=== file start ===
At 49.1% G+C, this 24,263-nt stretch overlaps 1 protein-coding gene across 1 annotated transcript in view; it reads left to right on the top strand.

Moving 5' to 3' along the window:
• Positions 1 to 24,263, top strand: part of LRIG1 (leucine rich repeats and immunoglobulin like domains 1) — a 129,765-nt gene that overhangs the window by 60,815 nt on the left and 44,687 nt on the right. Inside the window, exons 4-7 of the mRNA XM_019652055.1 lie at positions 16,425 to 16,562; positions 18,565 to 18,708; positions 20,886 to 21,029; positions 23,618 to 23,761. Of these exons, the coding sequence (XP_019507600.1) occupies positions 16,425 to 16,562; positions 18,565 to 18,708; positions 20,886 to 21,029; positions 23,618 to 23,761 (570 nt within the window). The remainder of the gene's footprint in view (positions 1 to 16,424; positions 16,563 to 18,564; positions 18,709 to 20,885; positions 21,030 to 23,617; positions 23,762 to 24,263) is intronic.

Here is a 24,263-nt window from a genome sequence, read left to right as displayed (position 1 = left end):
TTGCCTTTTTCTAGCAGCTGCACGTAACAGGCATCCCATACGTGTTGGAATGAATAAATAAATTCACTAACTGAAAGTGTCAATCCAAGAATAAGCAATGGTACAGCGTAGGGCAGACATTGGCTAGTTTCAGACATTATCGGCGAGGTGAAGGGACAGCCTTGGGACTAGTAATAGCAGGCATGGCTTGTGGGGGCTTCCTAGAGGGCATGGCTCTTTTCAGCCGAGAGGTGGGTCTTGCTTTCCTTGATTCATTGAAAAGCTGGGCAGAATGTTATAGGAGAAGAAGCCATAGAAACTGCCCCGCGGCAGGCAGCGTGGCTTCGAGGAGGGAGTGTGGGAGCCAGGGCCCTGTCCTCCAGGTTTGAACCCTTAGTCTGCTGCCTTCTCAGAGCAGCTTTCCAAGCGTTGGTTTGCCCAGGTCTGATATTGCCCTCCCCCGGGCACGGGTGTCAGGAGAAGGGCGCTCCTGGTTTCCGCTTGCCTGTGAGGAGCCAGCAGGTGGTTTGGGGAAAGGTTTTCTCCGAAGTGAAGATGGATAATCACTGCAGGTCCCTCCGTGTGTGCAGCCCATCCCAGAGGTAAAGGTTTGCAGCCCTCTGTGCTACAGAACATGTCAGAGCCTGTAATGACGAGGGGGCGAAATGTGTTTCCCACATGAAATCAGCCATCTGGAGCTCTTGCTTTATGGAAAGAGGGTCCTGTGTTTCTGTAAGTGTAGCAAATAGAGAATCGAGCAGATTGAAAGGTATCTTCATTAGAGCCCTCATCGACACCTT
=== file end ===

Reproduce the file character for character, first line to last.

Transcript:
At 49.1% G+C, this 24,263-nt stretch overlaps 1 protein-coding gene across 1 annotated transcript in view; it reads left to right on the top strand.

Moving 5' to 3' along the window:
• Positions 1 to 24,263, top strand: part of LRIG1 (leucine rich repeats and immunoglobulin like domains 1) — a 129,765-nt gene that overhangs the window by 60,815 nt on the left and 44,687 nt on the right. Inside the window, exons 4-7 of the mRNA XM_019652055.1 lie at positions 16,425 to 16,562; positions 18,565 to 18,708; positions 20,886 to 21,029; positions 23,618 to 23,761. Of these exons, the coding sequence (XP_019507600.1) occupies positions 16,425 to 16,562; positions 18,565 to 18,708; positions 20,886 to 21,029; positions 23,618 to 23,761 (570 nt within the window). The remainder of the gene's footprint in view (positions 1 to 16,424; positions 16,563 to 18,564; positions 18,709 to 20,885; positions 21,030 to 23,617; positions 23,762 to 24,263) is intronic.

Here is a 24,263-nt window from a genome sequence, read left to right as displayed (position 1 = left end):
TTGCCTTTTTCTAGCAGCTGCACGTAACAGGCATCCCATACGTGTTGGAATGAATAAATAAATTCACTAACTGAAAGTGTCAATCCAAGAATAAGCAATGGTACAGCGTAGGGCAGACATTGGCTAGTTTCAGACATTATCGGCGAGGTGAAGGGACAGCCTTGGGACTAGTAATAGCAGGCATGGCTTGTGGGGGCTTCCTAGAGGGCATGGCTCTTTTCAGCCGAGAGGTGGGTCTTGCTTTCCTTGATTCATTGAAAAGCTGGGCAGAATGTTATAGGAGAAGAAGCCATAGAAACTGCCCCGCGGCAGGCAGCGTGGCTTCGAGGAGGGAGTGTGGGAGCCAGGGCCCTGTCCTCCAGGTTTGAACCCTTAGTCTGCTGCCTTCTCAGAGCAGCTTTCCAAGCGTTGGTTTGCCCAGGTCTGATATTGCCCTCCCCCGGGCACGGGTGTCAGGAGAAGGGCGCTCCTGGTTTCCGCTTGCCTGTGAGGAGCCAGCAGGTGGTTTGGGGAAAGGTTTTCTCCGAAGTGAAGATGGATAATCACTGCAGGTCCCTCCGTGTGTGCAGCCCATCCCAGAGGTAAAGGTTTGCAGCCCTCTGTGCTACAGAACATGTCAGAGCCTGTAATGACGAGGGGGCGAAATGTGTTTCCCACATGAAATCAGCCATCTGGAGCTCTTGCTTTATGGAAAGAGGGTCCTGTGTTTCTGTAAGTGTAGCAAATAGAGAATCGAGCAGATTGAAAGGTATCTTCATTAGAGCCCTCATCGACACCTT